More people are showing feelings of self doubt, fear and anxiety these days, observes Ms Joy Chen.
This is because the Covid-19 pandemic is changing the way we interact with people around us, says the senior executive, clinical psychologist and mindfulness teacher at the National University Health System (NUHS) Mind Science Centre.
“As the whole family is confined in a limited space, more conflicts and an overall high level of irritation or frustration can be observed,” she says. “On the other hand, for those living alone, the sense of loneliness and social isolation is much stronger.”
This is where the 33-year-old’s expertise in mindfulness coaching comes in. A typical day at the NUHS Mind Science Centre sees Ms Chen designing and conducting mindfulness-based workshops for healthcare professionals, stressed-out working adults and youth, and distressed elderly in the community.
During the circuit breaker period and through Phase 1 and 2 of the nation’s reopening, she has moved her face-to-face workshops online in the form of video conferences and talks. They include weekday lunch-time practice videos designed to encourage participants to take a break amid their busy schedule to practice self-care.
She also designed and led an online silent retreat via Zoom designed to make participants pay more attention to their well-being as they calm down their minds and replenish themselves by cultivating introspection.
Learning to be flexible and adaptive at JCU
Ms Chen’s interest in pursuing a career in psychology stemmed from a family crisis during teenage years. The incident got her interested in studying what makes a person mentally resilient in the face of obstacles or setbacks.
After graduating with a Bachelor of Psychology at National University of Singapore in 2011, she joined the National Council of Social Services as a Senior Executive at the Research & Strategy department. She then pursued Master of Psychology (Clinical) at the Singapore campus of James Cook University (JCU) in 2014 because she wanted to further develop her career and learn more practical applications in clinical psychology.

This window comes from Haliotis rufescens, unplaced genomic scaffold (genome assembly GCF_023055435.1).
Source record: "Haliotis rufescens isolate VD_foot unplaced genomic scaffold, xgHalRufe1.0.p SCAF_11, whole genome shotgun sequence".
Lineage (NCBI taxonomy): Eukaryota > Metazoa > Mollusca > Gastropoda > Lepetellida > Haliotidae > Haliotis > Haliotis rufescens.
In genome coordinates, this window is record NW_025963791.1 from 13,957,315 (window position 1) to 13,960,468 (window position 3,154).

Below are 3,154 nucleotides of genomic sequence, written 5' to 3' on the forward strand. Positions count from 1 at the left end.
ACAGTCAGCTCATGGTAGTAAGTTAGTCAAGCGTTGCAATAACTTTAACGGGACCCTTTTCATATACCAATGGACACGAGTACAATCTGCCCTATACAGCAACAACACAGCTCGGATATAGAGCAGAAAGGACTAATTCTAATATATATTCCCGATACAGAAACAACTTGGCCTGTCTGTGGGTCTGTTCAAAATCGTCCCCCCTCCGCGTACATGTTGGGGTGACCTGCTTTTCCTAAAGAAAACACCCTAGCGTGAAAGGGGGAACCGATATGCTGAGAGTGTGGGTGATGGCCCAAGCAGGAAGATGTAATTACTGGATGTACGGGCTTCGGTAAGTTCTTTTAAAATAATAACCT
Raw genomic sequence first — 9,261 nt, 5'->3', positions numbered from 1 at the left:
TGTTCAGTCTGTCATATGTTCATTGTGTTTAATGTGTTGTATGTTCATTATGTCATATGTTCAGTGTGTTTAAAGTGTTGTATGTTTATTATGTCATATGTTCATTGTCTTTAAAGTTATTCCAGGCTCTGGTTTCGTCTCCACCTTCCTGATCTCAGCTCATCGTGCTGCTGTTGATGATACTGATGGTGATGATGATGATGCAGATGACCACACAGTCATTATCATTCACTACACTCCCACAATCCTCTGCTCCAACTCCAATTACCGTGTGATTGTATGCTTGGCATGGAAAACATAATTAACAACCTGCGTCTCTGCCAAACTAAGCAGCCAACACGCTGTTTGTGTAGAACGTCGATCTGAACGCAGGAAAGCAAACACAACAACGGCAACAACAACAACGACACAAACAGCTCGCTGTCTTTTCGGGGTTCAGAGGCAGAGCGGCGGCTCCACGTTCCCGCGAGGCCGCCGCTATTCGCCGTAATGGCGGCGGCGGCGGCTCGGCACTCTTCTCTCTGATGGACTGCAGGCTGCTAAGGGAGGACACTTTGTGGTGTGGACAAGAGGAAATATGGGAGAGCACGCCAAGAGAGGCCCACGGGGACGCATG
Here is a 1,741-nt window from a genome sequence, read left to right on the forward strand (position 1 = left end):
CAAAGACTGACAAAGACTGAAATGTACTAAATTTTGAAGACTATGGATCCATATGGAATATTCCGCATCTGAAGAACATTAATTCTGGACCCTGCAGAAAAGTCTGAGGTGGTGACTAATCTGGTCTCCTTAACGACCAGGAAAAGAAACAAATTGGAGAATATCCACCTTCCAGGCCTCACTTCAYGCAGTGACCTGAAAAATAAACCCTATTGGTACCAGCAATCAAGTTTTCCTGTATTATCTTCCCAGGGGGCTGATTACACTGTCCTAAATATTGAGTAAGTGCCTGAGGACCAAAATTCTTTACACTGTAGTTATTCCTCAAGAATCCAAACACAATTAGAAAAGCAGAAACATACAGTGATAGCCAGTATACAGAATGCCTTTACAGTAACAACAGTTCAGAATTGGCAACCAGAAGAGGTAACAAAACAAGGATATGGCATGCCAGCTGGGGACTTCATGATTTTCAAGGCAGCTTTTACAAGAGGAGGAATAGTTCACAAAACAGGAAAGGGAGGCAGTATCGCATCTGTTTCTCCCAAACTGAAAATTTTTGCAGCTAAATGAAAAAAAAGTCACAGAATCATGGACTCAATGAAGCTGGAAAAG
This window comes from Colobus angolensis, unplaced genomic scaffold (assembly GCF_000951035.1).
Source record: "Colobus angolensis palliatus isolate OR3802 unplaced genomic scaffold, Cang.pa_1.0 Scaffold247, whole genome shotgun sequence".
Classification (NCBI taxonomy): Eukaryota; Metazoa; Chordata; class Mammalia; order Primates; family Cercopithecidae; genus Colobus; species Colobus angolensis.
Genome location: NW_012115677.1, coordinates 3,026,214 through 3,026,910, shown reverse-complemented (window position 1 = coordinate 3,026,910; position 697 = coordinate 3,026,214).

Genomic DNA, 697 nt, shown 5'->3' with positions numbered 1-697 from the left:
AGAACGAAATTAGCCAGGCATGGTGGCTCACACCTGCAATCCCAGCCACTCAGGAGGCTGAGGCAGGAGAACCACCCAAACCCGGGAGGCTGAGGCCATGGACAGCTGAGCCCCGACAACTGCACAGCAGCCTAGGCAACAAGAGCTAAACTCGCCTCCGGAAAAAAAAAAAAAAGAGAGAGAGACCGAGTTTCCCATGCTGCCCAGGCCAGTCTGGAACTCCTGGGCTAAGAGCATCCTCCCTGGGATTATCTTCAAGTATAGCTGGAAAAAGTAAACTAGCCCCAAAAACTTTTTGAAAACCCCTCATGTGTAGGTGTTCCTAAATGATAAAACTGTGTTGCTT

She chose JCU because she found out from other psychologists that the university has an established history in running the two-year Master of Psychology (Clinical) programme in Singapore and that the programme is accredited by the Australian Psychology Accreditation Council (APAC).
Ms Chen also wanted to explore the Australian education system and learning environment. She found that the Master’s programme at JCU focused more on hands-on applications, which enabled her to be more open-minded, flexible and adaptive in applying the knowledge and skills learnt in class.
JCU was also where Ms Chen was introduced to mindfulness and acceptance-based therapy, an area she is introducing and developing at the Mind Science Centre.
“My experience in JCU not only helped build my professional foundation in clinical psychology, but it also introduced me to the different mindfulness and acceptance-based therapy approaches, which eventually led me to pursue further training in becoming a mindfulness teacher,” she says.
Mindfulness and acceptance-based therapy approaches are the third wave of cognitive behavioural therapy that adopt the Eastern philosophy of acceptance and mindfulness.Such a philosophy employs strategies, such as being present in the moment and practicing gratitude, to help people become more at ease with themselves and the world around them.
She recalls being inspired by professors like Dr Lim Kwok Kwang while completing her Master’s programme. Dr Lim used methods like role playing to teach techniques for psychotherapy.
“Dr Lim’s teaching has a personal impact on me because his teaching style is more integrative and spontaneous, which is more aligned with my personal style and has reminded me to keep the qualities of flexibility and spontaneity when working with others,” she says.
Developing therapy approaches to benefit more people
As a mindfulness teacher, Ms Chen finds great satisfaction in connecting with people and helping them to overcome feelings of stress and anxiety.
“The most rewarding part of my job is to make human-to-human connections with others. This allows me to see the beauty in human beings and feel the deep sense of common humanity,” she adds.
Her contributions in teaching mindfulness to participants have impressed Associate Professor John Wong Chee Meng, Director of the NUHS Mind Science Centre and Senior Consultant Psychiatrist, Department of Psychological Medicine, National University of Singapore & National University Hospital.
He observes that Ms Chen shows empathy and passion in her work, and that she is fully dedicated to her clinical work. He adds: “Her professionalism and clinical competencies in mindfulness practice and training contributes greatly to an important core programme at the Mind Gym at the NUHS Mind Science Centre. Her training participants have given her excellent compliments, which is a testimony to who Joy is and what she stands for!”
Ms Chen hopes to eventually pursue a PhD in the future, but right now she is focused on integrating different therapy approaches and applying them in preventative interventions to benefit more people.
She says: “I believe that the great wisdom from psychology and psychotherapy is not only for people with mental illness, anyone could make use of the knowledge and tools for self-development.”
Visit http://clinicalpsychology.jcu.edu.sg to watch the course preview webinar for the Master of Psychology (Clinical) programme offered at James Cook University.